In the, we see Borgman straddling Marina in a way that suggests he could be an Alp. Marina has nightmares that depict her husband either beating her or even attempting to murder her. This causes Marina to grow an intense hatred for her husband and a love for Borgman.

Now, my theory on who Borgman is and who his companions are is this. Borgman is an Alp and is the leader of other Alps. This explains why they all have a scar on their back. As for what is under the scar? I have no idea, but it seems to be an indication that they’re all alike. In folklore, these Alps have been connected to vampires which would kind of explain why they were sleeping underground in the beginning of the film. I think the priest and his gang find out about them and know what they’re up to. They try to kill them.

This just makes sense to me. It’s a fascinating allegory to German folklore and is just mysterious enough not to give too much away. I loved the film and and wondering if anybody else who has seen the film has any other theories as to what the fuck is going on.

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Double Review! : Coherence (2014) and Starred Up (2014)

IMDB Score – 7.1
Rotten Tomato Score – 85%
Amazon Instant Watch

Directed By – James Ward Byrkit
Starring – Emily Baldoni, Maury Sterling, Nicholas Brendon, Nicholas Brendon, Elizabeth Gracen, Hugo Armstrong, Alex Manugian, and Lauren Maher

Strange things begin to happen when a group of friends gather for a dinner party on an evening when a comet is passing overhead.

This is going to be one of my shortest reviews. Why? I am not going to ruin the privilege of seeing this film as blind as I did. All I knew going in to the film was the IMDB plot summary above and that it was a sci-fi film. That is all you’re going to get too. I didn’t add the trailer. Don’t watch it. It gives too much away. The film is currently on Amazon Instant so if you have Prime you can watch it for free. If you don’t have prime, find it on VOD and pay for it. You won’t be disappointed if you love sci-fi and mindbending movies.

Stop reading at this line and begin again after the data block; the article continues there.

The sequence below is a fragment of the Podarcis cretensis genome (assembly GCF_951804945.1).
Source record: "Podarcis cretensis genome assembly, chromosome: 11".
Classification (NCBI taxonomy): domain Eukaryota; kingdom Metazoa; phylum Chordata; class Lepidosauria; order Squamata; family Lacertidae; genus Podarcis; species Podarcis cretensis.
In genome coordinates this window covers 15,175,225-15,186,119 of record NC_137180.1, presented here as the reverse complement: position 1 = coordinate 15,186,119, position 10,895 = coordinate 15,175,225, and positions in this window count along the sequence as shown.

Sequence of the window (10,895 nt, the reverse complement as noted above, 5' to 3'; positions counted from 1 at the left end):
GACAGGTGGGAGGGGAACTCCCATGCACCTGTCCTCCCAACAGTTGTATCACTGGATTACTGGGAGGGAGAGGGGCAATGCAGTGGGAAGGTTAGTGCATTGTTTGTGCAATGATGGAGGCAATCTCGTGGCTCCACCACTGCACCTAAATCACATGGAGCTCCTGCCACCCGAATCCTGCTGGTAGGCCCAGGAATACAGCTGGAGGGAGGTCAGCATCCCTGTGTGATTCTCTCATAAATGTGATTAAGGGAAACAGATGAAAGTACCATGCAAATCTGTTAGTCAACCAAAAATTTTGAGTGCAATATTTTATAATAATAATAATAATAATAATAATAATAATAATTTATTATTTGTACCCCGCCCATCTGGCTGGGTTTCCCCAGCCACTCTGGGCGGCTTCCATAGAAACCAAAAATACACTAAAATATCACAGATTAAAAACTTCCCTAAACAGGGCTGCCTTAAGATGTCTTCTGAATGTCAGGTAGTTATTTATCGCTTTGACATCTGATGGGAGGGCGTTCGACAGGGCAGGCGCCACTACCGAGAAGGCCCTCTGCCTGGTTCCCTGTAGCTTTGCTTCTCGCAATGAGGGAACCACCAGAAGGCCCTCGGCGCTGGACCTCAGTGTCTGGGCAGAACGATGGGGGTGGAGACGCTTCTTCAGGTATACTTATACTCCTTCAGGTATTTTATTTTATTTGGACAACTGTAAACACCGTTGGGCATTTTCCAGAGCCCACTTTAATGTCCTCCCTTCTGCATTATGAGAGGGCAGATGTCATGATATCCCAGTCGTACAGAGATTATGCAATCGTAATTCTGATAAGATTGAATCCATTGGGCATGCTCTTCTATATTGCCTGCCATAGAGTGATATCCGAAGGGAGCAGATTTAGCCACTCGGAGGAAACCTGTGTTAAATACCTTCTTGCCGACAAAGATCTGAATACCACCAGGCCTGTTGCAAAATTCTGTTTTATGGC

I’m pretty much going to end it after this. This certainly isn’t a masterpiece. It is however a film with a completely unique story and consists mostly of improvised dialogue and low budget film making that is both impressive and promising. The acting splits between amateur and really good. Baldini and Brendan are the standouts here. I hope they do more things.

See the film. See it.

4.5/5

IMDB Score – 7.5
Rotten Tomato Score – 98%
Amazon Instant Watch

Directed By – David Mackenzie
Starring – Jack O’Connell, Ben Mendelsohn, Rupert Friend, Sam Spruell, Anthony Welsh, David Ajala, and Peter Ferdinando

A troubled and explosively violent teenager is transferred to adult prison where he finally meets his match – a man who also happens to be his father.

Well, Jack O’Connell is going to be a fucking star. He’s already breached into the public eye with his role in “unbroken” but this is the film that he shines. He’s a powerhouse. He’s a wrecking ball. Think Tom Hardy in Bronson. It’s that good of a performance.

Starred Up isn’t a pretty film. It’s ugly. The brutality behind the violence is troubling to watch at times. It’s a hard look into the British prison system. For those who grew up with Oz and Shawshank Redemption, this is going to be different for you. Guards aren’t always right around the corner and when they are, they don’t usually have the upper hand. There were many moments in this film that made me confused as to who was really running the prison. Fights break out and are left unattended for minutes. Assaults on guards don’t really end too bad for the inmate. In fact, it’s like getting the shit kicked out of you is almost a daily hassle, for both the inmates and for the guards. Enter Eric Love, a 19 year old kid who is as explosive as they come. Right from the get go he is rubbing oil on his body in preparation for guards bursting through his cell door. I told you it’s like Bronson. Starred up however is a bit less theatrical than Bronson. It’s a realistic view at just how fucked up it can be in prison. It sheds light on how far prison officials are willing to go or how blinded they can be that there are people in those cells that need help. Its eye opening.